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By Jonathan Weisman | September 12, 1999
EVER SINCE the conflagration that consumed the Branch Davidians at Waco, anti-government conspiracy theorists and more sober critics of federal law enforcement have been darkly asking who sparked the fire. It is, and always has been, the wrong question.The right question is this: Why did approximately 80 people die in a building that offered easy egress, in a fire that offered ample time for escape? That question is far more difficult to dismiss, and the answer to it appears to be hauntingly tragic: Though FBI agents most likely did not spark the inferno, they could very well share in the responsibility for at least some of the deaths.
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NEWS
By Jeff Zeleny and Jeff Zeleny,SPECIAL TO THE SUN | April 20, 2003
WACO, Texas - The Branch Davidian compound is barely visible here on this piece of central Texas prairie, where tall green grasses and blooming wildflowers cover traces of the building that erupted in a deadly inferno 10 years ago. A persistent wind blew yesterday, just as it did on April 19, 1993, when a fire and explosion consumed the Davidians and their compound after federal agents stormed the grounds at Mount Carmel, bringing a conclusion to a...
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NEWS
By Ann LoLordo and Ann LoLordo,Sun Staff Writer | July 20, 1995
WASHINGTON -- The Republican-led congressional hearings into the 1993 federal assault at Waco opened yesterday with partisan sniping, descriptions of the Branch Davidians' arsenal of weapons and attacks on law enforcement's handling of the 51-day standoff.Then came Kiri Jewell, a 14-year-old in a long, flowered dress. She told a packed hearing room how the sect's leader, David Koresh, sexually molested her at age 10 when she lived with the Davidians.She graphically described the encounter and other sexual liaisons between Mr. Koresh and young girls.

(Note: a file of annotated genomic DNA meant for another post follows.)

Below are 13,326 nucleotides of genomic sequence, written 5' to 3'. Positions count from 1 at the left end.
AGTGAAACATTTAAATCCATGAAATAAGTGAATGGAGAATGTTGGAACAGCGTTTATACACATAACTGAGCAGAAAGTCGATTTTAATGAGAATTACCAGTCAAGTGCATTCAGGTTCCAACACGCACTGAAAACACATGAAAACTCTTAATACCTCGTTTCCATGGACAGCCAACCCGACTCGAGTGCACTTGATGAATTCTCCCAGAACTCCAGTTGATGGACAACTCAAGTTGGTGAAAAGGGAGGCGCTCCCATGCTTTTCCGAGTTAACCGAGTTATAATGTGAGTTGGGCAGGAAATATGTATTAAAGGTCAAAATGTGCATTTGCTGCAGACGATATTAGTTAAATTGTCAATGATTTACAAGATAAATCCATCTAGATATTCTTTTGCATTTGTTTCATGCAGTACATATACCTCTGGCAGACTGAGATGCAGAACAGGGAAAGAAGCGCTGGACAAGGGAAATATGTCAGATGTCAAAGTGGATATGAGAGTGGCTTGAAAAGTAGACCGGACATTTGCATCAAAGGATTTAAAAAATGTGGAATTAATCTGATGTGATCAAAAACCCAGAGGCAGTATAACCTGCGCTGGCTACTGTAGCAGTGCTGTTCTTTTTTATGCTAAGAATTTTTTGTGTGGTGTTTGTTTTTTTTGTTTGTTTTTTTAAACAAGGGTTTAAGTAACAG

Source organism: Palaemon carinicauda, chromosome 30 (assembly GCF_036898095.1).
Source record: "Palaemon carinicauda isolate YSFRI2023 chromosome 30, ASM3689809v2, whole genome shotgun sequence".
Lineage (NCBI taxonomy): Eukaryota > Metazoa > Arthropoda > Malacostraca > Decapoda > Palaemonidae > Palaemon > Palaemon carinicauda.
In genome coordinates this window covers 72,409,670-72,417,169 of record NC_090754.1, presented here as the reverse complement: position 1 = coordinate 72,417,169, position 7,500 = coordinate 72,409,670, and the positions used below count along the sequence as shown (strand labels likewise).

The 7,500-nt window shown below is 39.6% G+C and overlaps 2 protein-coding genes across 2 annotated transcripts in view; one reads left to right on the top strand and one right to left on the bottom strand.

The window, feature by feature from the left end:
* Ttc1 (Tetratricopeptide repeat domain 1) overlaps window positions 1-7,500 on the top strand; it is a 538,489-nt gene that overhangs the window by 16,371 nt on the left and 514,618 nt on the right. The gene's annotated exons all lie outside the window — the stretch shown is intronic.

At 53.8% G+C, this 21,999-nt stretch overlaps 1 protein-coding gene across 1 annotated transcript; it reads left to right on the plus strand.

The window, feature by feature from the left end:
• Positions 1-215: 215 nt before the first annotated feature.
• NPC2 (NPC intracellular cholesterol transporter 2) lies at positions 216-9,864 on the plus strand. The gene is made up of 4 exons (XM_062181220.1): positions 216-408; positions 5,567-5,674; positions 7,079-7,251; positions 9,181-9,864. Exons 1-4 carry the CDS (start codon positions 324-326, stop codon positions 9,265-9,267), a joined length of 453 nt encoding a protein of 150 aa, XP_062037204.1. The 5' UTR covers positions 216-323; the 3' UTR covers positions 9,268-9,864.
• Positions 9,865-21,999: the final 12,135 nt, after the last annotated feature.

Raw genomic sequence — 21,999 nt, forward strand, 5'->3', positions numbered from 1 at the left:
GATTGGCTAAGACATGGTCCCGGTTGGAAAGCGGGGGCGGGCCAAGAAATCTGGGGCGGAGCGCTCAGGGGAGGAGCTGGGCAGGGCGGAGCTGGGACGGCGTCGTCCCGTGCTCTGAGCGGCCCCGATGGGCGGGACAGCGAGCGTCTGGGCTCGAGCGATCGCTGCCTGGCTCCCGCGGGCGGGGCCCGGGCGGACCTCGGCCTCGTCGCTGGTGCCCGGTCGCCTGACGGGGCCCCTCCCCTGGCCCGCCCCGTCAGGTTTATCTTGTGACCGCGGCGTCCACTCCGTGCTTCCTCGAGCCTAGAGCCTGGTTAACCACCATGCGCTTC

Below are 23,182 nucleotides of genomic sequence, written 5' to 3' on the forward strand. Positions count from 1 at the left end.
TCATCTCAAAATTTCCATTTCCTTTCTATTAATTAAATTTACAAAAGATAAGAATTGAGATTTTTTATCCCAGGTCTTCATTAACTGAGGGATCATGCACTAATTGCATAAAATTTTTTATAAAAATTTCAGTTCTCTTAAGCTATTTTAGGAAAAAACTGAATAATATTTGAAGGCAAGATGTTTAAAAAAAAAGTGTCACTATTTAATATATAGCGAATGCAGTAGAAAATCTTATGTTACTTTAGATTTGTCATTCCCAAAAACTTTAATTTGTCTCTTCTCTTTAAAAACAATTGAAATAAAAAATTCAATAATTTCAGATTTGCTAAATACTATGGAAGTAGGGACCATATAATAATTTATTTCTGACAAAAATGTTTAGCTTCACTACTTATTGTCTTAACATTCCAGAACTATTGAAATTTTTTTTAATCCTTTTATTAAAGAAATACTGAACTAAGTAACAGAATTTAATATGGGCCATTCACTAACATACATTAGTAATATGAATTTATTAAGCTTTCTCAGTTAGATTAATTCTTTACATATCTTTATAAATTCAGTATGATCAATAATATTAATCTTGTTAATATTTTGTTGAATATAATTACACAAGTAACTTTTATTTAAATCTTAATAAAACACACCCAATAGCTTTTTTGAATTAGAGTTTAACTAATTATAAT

NEWS
By COX NEWS SERVICE | June 18, 2000
WACO, Texas -- A lot is at stake in the Branch Davidians' wrongful-death lawsuit against the government, which opens tomorrow in Waco. It's not just about money, although the plaintiffs -- surviving Davidians and the relatives of those who died at Mount Carmel--are asking for $675 million. A verdict in favor of the Davidians would mean that a federal judge, and not just critics, had found the government's actions at Mount Carmel to be negligent. "This particular civil trial could have a much greater impact on government conduct in the future than a criminal case would," said Mike Caddell, lead attorney for the plaintiffs.
NEWS
By Lloyd George Parry and Lloyd George Parry,Special to The Sun | July 30, 1995
Question: What's the difference between a Christian fundamentalist and a spotted owl?MA Answer: It's a federal crime to kill and roast a spotted owl.For a growing but still microscopic minority of Americans that exchange pretty well sums up the tragedy at Waco in which 76 men, women and children of the Branch Davidian sect suffered fiery deaths at the hands of the U.S. government.Unlike spotted owls, redwood trees, or, for that matter, defense contractors and health care lobbyists, the Davidians were seen as belonging to no protected or politically influential class.
FEATURES
By Ann Hornaday and Ann Hornaday,SUN FILM CRITIC | July 3, 1998
The Fourth of July weekend may be the perfect context for "Waco: The Rules of Engagement," William Gazecki's Oscar-nominated documentary about the 1993 standoff between religious leader David Koresh and the federal government.Not that "Waco" is a feel-good movie about America. Rather, it is sobering evidence of how essential a free press and open dissent are to a functional democracy.In presenting a chilling contrarian view of the events that transpired that spring, "Waco" may not be the final word on the encounter, which ended with a blazing fire and 86 dead.